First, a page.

The parallels Hickman draws between Bruce...more
I've never (that I can remember) read an adult-targeted (i.e. not a child's learn to read book) prose about a traditional Marvel/DC superhero. I didn't like it as much as a graphic novel. This is likely just a predisposition based on having started with these heroes in a visual medium, but, in this case there are criticisms of the writing which contribute.

The amount of time spent describing the technical details of the Batmobile or the Batsuit was off-putting. I don't need those kinds of details...more
Vanessa Wolf
Terrible. Just. Terrible. The version of Batman in this one is much akin to the Christopher Nolen one, which wouldn't be bad, if it was a good imitation. Instead we get a Batman with a love/hate relationship with Alfred and a Commissioner Gordon who feels like a sell-out for helping Batman. And I guess in this universe Batman wasn't around when his parents bit the bullet in person. Weird. So, now we're all just going to pretend Batman is Wolverine in a cape and a dash of emo? WTF?

Look, I get Bat...more
Darren Vincent

I was a bit skeptical when I picked up another Superhero-themed book. I had picked up Superman: Last Son of Krypton with a bit of excitement only to be sorely disappointed. This book is the way it should be done.

I will start in earnest by saying that I am a fan of Batman, but mostly by way of Superfriends when I was younger, the Adam West years on through the Tim Burton and Chris Nolan films, with a bit of comics on the side. I am not familiar with the less familiar storyl...more
I'm not a graphic novel person or a comic book fan, but when the chance to read the new novel, Wayne of Gotham by Tracy Hickman, arose, I took it. First of all, the cover art is spectacular, with Batman overlooking Gotham City on the front cover and Bruce Wayne in the Wayne Manor library on the back, both on a deep forest green background.

The novel tells two alternating stories- present day with Batman trying to save Gotham City from the evil residents of the Arkham Asylum, which leads Bruce to...more
Justice Is blind. In Wayne of Gotham a story unfolds of what made justice blind in Gotham, why that was bad, and how bad that it got. Batman, Bruce’s father, Thomas Wayne is at the center of the tale. Secrets are revealed such as why Thomas Wayne was killed and why Gotham is so ridden with strange costumed villains.

I attended Tracy Hickman’s reading at Space City Houston earlier this year. He said that when discussing what book he might write next, his agent brought up the idea of a super hero....more
I guess there is only one Batman story possible, because in Wayne of Gotham we've seen it all before. Batman reopens the Wayne murder case. Again. Thomas Wayne may have been mixed up with criminals, or been one himself. Again. A rift between Bruce and Alfred. Again. The writing is good enough to keep me reading but the plot? Nah. And the characterization? Since when does millionaire playboy Bruce Wayne disguise himself as an invalid and have Alfred push him around in a wheelchair, in the privacy...more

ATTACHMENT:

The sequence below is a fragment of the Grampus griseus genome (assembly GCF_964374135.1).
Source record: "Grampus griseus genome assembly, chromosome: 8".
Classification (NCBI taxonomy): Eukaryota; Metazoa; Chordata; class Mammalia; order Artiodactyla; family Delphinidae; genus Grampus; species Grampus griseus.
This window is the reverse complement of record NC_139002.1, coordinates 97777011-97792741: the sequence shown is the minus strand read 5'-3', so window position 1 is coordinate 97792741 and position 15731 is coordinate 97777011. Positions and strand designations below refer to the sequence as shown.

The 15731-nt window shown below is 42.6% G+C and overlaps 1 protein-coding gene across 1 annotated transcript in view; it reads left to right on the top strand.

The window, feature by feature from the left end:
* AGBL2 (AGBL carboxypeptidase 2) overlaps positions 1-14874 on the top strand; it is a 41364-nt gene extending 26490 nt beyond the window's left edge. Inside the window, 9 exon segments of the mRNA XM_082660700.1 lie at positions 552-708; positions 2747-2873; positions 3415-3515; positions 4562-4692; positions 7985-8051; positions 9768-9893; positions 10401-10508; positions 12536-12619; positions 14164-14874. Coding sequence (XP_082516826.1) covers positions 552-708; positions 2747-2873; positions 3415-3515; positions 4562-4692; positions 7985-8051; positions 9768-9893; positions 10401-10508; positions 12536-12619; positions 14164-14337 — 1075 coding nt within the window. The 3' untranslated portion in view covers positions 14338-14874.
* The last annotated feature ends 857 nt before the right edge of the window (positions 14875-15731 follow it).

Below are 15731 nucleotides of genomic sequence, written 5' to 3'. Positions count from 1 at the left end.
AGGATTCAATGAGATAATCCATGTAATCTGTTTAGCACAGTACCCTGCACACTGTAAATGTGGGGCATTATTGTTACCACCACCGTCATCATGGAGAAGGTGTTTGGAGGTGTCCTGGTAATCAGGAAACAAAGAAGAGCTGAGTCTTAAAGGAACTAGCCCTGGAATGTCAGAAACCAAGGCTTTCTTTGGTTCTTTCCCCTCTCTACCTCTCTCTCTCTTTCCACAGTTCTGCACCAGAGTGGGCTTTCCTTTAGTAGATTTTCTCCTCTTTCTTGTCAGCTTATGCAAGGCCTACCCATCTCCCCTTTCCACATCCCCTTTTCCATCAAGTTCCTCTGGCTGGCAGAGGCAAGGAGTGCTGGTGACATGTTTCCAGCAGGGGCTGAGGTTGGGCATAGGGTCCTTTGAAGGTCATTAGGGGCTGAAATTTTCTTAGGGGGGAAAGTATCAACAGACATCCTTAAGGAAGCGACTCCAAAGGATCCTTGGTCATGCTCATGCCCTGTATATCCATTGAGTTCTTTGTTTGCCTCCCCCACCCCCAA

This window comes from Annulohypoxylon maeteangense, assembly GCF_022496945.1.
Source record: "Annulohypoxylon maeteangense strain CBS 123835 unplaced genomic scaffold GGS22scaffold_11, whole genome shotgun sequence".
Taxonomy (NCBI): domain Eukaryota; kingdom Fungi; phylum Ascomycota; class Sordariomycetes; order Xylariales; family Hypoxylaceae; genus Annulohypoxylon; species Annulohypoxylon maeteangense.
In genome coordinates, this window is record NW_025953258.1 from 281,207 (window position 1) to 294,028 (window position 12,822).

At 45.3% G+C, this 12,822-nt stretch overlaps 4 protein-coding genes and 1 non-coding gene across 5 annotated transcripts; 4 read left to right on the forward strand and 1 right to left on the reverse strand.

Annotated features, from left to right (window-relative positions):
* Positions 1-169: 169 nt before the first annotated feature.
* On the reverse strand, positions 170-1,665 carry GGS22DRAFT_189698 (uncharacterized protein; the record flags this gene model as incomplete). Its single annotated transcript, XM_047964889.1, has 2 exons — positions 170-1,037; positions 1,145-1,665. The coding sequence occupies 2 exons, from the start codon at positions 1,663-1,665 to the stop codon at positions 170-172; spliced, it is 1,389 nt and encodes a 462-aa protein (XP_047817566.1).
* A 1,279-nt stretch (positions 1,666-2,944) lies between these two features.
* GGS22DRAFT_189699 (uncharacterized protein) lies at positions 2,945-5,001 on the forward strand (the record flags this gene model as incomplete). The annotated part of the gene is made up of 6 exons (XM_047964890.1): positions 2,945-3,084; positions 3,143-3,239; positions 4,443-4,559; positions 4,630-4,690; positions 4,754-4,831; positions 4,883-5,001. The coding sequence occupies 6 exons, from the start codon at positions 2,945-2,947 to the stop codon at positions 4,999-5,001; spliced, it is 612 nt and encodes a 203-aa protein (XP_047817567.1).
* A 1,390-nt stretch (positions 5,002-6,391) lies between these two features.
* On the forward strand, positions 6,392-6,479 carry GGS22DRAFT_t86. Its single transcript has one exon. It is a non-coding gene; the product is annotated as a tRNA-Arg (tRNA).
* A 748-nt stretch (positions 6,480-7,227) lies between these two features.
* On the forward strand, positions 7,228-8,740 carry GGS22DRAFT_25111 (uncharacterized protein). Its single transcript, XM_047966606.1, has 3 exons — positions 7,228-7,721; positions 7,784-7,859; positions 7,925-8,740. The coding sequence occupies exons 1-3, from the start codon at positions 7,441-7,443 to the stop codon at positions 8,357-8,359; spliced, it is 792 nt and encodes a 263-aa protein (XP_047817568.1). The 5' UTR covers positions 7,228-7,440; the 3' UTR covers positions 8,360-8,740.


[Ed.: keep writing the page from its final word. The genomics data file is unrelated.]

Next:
Timothy Pecoraro
I'm usually a BIG FAN of Tracy Hickman and certainly a big fan of Batman. So this seemed like a great book. But unfortunately, while the descriptions and characterizations were pretty good; I felt like this book was held down by the fact that they had to have exposition for EVERY SINGLE CHARACTER. Alfred is Bruce Wayne's butler and this is why and how, etc... I just felt that the story, which was relatively short was pretty good if not for these increasing annoying interrupts in the pacing. I a...more
Some Spoilers ahead.

I went into this with low expectations, and it seemed like I may get something better than I anticipated. The premise of the book is pretty intriguing, and I found that although the book had a lot of problems from the get-go, I was kind of getting into it. The more the author explained what it was about though, the less I cared. The premise is pretty much wasted on a story which isn't particularly gripping, nor particularly well paced out, nor very "believable" in a sense. Th...more
Wayne of Gotham by Tracy Hickman

First off, I wanted this book the moment I saw that it was written by Tracy Hickman. Secondly it’s about Batman and being a comic geek I had to read it.

This was a great story. I have never really followed much of Batman storylines outside of Justice League or the Superman/Batman story arches, so I did not go into this book with a lot of knowledge about what Bruce Wayne’s family was like. It was my assumption that it was happy times at Wayne Manor. Wrong! It was v...more
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NYT Best-selling fantasy authors Tracy Hickman, with his wife Laura, began their journey across the 'Sea of Possibilities' as the creators of 'Dragonlance' and their voyage continues into new areas with the 'Drakis' trilogy, 'Wayne of Gotham', a Batman novel for DC Comics and his 'Dragon's Bard' collector's series . Tracy has over fifty books currently in print in most languages around the world....more